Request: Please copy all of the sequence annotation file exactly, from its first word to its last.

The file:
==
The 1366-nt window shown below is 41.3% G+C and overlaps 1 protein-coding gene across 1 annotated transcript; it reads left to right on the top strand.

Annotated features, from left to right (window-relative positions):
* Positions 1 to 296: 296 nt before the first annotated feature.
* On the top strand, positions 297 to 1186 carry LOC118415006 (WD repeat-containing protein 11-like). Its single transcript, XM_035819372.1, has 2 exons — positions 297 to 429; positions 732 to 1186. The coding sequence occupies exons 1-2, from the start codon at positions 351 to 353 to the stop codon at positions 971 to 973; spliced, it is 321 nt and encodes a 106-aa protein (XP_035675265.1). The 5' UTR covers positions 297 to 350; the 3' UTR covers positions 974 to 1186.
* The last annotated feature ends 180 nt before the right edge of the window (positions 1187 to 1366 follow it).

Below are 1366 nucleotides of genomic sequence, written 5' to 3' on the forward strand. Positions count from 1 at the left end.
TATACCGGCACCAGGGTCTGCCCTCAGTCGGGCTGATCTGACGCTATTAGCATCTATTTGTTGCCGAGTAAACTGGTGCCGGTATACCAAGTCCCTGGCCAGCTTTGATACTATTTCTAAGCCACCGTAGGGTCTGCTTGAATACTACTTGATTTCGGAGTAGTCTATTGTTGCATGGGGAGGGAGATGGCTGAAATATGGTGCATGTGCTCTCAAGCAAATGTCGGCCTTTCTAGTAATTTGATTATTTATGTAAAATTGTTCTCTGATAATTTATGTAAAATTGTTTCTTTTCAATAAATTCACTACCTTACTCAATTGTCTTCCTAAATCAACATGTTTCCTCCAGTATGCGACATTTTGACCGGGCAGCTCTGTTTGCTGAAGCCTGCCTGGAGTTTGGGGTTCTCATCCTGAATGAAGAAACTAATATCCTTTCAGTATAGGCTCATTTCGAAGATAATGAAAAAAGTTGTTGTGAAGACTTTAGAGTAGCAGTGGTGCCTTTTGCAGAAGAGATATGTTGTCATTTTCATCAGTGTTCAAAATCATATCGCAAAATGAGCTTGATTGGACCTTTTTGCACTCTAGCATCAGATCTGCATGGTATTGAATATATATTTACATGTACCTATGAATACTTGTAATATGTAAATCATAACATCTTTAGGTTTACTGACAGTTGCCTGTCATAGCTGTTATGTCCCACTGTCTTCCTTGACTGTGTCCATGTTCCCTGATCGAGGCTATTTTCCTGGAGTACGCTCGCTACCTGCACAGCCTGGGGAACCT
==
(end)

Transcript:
The 1366-nt window shown below is 41.3% G+C and overlaps 1 protein-coding gene across 1 annotated transcript; it reads left to right on the top strand.

Annotated features, from left to right (window-relative positions):
* Positions 1 to 296: 296 nt before the first annotated feature.
* On the top strand, positions 297 to 1186 carry LOC118415006 (WD repeat-containing protein 11-like). Its single transcript, XM_035819372.1, has 2 exons — positions 297 to 429; positions 732 to 1186. The coding sequence occupies exons 1-2, from the start codon at positions 351 to 353 to the stop codon at positions 971 to 973; spliced, it is 321 nt and encodes a 106-aa protein (XP_035675265.1). The 5' UTR covers positions 297 to 350; the 3' UTR covers positions 974 to 1186.
* The last annotated feature ends 180 nt before the right edge of the window (positions 1187 to 1366 follow it).

Below are 1366 nucleotides of genomic sequence, written 5' to 3' on the forward strand. Positions count from 1 at the left end.
TATACCGGCACCAGGGTCTGCCCTCAGTCGGGCTGATCTGACGCTATTAGCATCTATTTGTTGCCGAGTAAACTGGTGCCGGTATACCAAGTCCCTGGCCAGCTTTGATACTATTTCTAAGCCACCGTAGGGTCTGCTTGAATACTACTTGATTTCGGAGTAGTCTATTGTTGCATGGGGAGGGAGATGGCTGAAATATGGTGCATGTGCTCTCAAGCAAATGTCGGCCTTTCTAGTAATTTGATTATTTATGTAAAATTGTTCTCTGATAATTTATGTAAAATTGTTTCTTTTCAATAAATTCACTACCTTACTCAATTGTCTTCCTAAATCAACATGTTTCCTCCAGTATGCGACATTTTGACCGGGCAGCTCTGTTTGCTGAAGCCTGCCTGGAGTTTGGGGTTCTCATCCTGAATGAAGAAACTAATATCCTTTCAGTATAGGCTCATTTCGAAGATAATGAAAAAAGTTGTTGTGAAGACTTTAGAGTAGCAGTGGTGCCTTTTGCAGAAGAGATATGTTGTCATTTTCATCAGTGTTCAAAATCATATCGCAAAATGAGCTTGATTGGACCTTTTTGCACTCTAGCATCAGATCTGCATGGTATTGAATATATATTTACATGTACCTATGAATACTTGTAATATGTAAATCATAACATCTTTAGGTTTACTGACAGTTGCCTGTCATAGCTGTTATGTCCCACTGTCTTCCTTGACTGTGTCCATGTTCCCTGATCGAGGCTATTTTCCTGGAGTACGCTCGCTACCTGCACAGCCTGGGGAACCT